Agenda and minutes

Agenda and minutes

Resources and Governance Scrutiny Committee - Tuesday, 11th January, 2022 2.00 pm

Venue: Council Chamber, Level 2, Town Hall Extension. View directions

Contact: Michael Williamson 

Note: This meeting can be viewed on Vimeo at https://vimeo.com/656985751 

Items
No. Item

62.

Minutes pdf icon PDF 244 KB

To approve as a correct record the minutes of the meeting held on 7 December 2021.

Minutes:

Decision

 

The Committee approve the minutes of the meeting held on 7 December 2021 as a correct record.

 

63.

Finance Settlement pdf icon PDF 494 KB

Report of the Deputy City Treasurer attached

 

This report updates Members on the main announcements from the provisional local government finance settlement 2022/23 announced 16 December 2021, with a focus on the impact on Manchester City Council and its budget for 2022/23. It also outlines the main budget assumptions behind the Medium-Term budget position 2022/23 to 2024/25.

Minutes:

The Committee considered the report of the Deputy Chief Executive and City Treasurer that provided an update on the main announcements from the provisional local government finance settlement 2022/23 announced 16 December 2021, with a focus on the impact on Manchester City Council and its budget for 2022/23. It also outlines the main budget assumptions behind the Medium-Term budget position 2022/23 to 2024/25.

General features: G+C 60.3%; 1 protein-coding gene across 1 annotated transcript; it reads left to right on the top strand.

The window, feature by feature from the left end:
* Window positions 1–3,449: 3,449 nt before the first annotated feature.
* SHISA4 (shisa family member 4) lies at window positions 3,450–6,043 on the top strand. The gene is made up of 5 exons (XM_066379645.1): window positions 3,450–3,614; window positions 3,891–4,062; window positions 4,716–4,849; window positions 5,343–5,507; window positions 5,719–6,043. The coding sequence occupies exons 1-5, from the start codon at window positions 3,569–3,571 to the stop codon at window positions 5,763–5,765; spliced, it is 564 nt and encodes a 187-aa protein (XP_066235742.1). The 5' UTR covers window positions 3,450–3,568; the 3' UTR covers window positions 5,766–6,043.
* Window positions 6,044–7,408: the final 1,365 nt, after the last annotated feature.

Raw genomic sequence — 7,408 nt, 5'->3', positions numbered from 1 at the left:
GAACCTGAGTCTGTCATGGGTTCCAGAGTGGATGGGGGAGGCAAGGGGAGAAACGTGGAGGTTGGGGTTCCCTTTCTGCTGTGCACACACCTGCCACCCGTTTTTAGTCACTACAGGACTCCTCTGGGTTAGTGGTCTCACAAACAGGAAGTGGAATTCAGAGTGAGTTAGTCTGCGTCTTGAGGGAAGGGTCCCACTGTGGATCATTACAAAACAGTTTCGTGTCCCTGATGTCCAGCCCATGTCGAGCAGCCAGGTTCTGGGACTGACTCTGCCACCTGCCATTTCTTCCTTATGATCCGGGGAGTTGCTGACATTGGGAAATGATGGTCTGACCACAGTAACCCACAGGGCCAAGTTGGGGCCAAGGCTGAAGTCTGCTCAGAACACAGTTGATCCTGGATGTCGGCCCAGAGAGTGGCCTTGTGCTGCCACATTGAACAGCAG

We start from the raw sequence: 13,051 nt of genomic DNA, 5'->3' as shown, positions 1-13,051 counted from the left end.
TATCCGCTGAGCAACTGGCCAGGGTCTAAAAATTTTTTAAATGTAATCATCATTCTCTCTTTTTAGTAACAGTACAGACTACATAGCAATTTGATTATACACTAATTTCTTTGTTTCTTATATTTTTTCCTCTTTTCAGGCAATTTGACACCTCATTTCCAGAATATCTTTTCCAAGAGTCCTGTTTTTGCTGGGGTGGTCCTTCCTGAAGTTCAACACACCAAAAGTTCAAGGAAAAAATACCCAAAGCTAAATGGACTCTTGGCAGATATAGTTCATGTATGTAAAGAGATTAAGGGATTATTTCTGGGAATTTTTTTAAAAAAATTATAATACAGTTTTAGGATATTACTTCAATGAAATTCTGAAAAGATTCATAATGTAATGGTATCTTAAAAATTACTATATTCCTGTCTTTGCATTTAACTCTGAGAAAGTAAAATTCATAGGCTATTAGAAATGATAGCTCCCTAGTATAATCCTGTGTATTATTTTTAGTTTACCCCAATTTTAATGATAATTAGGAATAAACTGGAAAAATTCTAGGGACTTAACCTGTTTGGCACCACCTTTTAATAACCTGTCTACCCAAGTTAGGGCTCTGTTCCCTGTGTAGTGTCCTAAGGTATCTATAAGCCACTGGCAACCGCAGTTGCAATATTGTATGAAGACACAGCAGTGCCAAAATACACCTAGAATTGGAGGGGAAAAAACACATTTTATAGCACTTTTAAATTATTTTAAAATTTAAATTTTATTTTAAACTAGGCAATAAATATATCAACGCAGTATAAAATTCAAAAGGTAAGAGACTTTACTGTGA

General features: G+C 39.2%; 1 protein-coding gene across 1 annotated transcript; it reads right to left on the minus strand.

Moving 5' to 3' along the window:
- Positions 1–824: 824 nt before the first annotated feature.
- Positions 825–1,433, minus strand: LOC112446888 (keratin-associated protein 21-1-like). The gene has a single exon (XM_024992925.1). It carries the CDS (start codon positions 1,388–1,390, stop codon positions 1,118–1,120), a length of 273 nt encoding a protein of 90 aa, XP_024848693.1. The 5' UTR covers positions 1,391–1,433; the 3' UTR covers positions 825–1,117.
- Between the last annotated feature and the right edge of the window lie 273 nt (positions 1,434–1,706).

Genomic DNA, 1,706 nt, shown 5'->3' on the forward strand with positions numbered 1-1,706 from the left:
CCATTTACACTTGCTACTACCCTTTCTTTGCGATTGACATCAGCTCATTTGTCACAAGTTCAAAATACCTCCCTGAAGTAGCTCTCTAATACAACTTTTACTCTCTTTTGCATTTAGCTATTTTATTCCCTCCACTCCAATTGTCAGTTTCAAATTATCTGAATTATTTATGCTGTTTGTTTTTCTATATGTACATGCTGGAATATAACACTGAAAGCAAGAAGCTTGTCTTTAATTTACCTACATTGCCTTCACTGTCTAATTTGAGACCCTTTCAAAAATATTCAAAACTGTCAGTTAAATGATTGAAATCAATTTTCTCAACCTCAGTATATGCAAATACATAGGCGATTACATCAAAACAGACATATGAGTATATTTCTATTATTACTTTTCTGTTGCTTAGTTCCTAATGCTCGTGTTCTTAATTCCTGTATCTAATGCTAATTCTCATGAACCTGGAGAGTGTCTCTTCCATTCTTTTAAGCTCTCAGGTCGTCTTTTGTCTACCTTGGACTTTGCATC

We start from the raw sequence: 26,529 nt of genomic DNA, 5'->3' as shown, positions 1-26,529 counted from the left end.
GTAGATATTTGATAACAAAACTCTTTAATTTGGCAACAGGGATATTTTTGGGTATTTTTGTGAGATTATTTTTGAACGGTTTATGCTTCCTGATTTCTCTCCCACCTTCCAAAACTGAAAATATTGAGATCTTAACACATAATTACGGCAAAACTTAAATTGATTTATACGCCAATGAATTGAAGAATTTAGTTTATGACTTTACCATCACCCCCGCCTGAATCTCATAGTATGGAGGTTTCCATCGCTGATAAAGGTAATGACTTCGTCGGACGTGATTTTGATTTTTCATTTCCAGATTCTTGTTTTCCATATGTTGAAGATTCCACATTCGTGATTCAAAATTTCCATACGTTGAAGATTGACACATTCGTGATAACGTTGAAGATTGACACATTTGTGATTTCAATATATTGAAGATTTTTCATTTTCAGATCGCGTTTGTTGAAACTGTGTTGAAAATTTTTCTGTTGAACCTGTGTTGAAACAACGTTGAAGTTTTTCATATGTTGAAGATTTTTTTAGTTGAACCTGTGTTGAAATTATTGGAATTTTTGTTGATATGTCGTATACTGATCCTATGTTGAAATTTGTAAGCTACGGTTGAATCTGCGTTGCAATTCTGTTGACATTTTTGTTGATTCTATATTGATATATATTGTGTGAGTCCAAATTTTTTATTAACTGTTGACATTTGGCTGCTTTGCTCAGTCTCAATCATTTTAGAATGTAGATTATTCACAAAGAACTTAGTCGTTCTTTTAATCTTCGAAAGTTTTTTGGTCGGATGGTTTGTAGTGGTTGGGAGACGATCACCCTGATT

Key points and themes in the report included:

 

·         Describing the key elements of the Provisional Finance Settlement and confirmed that the c£7.7m savings and mitigations, as reported to Resources and Governance Committee on 9 November, were sufficient to deliver a balanced budget next year;

·         The implications for the Manchester Local Care Organisation budget;